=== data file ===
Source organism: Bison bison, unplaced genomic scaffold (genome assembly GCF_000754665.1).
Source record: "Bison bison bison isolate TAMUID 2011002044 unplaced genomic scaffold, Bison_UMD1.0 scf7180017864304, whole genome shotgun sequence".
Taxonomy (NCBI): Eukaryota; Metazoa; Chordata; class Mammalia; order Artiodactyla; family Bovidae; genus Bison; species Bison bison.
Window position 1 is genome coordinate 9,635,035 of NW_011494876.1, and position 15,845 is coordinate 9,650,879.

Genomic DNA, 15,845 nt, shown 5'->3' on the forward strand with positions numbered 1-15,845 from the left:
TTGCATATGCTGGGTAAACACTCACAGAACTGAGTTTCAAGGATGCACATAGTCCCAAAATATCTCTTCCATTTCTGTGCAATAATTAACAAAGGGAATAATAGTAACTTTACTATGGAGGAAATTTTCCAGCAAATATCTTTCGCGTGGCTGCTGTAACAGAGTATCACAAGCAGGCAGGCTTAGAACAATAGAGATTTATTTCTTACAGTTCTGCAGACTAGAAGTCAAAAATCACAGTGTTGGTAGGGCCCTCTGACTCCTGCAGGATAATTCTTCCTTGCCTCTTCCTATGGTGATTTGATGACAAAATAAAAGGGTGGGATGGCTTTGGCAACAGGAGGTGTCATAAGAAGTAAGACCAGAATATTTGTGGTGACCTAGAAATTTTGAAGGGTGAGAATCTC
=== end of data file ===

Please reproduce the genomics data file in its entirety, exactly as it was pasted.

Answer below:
Source organism: Bison bison, unplaced genomic scaffold (genome assembly GCF_000754665.1).
Source record: "Bison bison bison isolate TAMUID 2011002044 unplaced genomic scaffold, Bison_UMD1.0 scf7180017864304, whole genome shotgun sequence".
Taxonomy (NCBI): Eukaryota; Metazoa; Chordata; class Mammalia; order Artiodactyla; family Bovidae; genus Bison; species Bison bison.
Window position 1 is genome coordinate 9,635,035 of NW_011494876.1, and position 15,845 is coordinate 9,650,879.

Genomic DNA, 15,845 nt, shown 5'->3' on the forward strand with positions numbered 1-15,845 from the left:
TTGCATATGCTGGGTAAACACTCACAGAACTGAGTTTCAAGGATGCACATAGTCCCAAAATATCTCTTCCATTTCTGTGCAATAATTAACAAAGGGAATAATAGTAACTTTACTATGGAGGAAATTTTCCAGCAAATATCTTTCGCGTGGCTGCTGTAACAGAGTATCACAAGCAGGCAGGCTTAGAACAATAGAGATTTATTTCTTACAGTTCTGCAGACTAGAAGTCAAAAATCACAGTGTTGGTAGGGCCCTCTGACTCCTGCAGGATAATTCTTCCTTGCCTCTTCCTATGGTGATTTGATGACAAAATAAAAGGGTGGGATGGCTTTGGCAACAGGAGGTGTCATAAGAAGTAAGACCAGAATATTTGTGGTGACCTAGAAATTTTGAAGGGTGAGAATCTC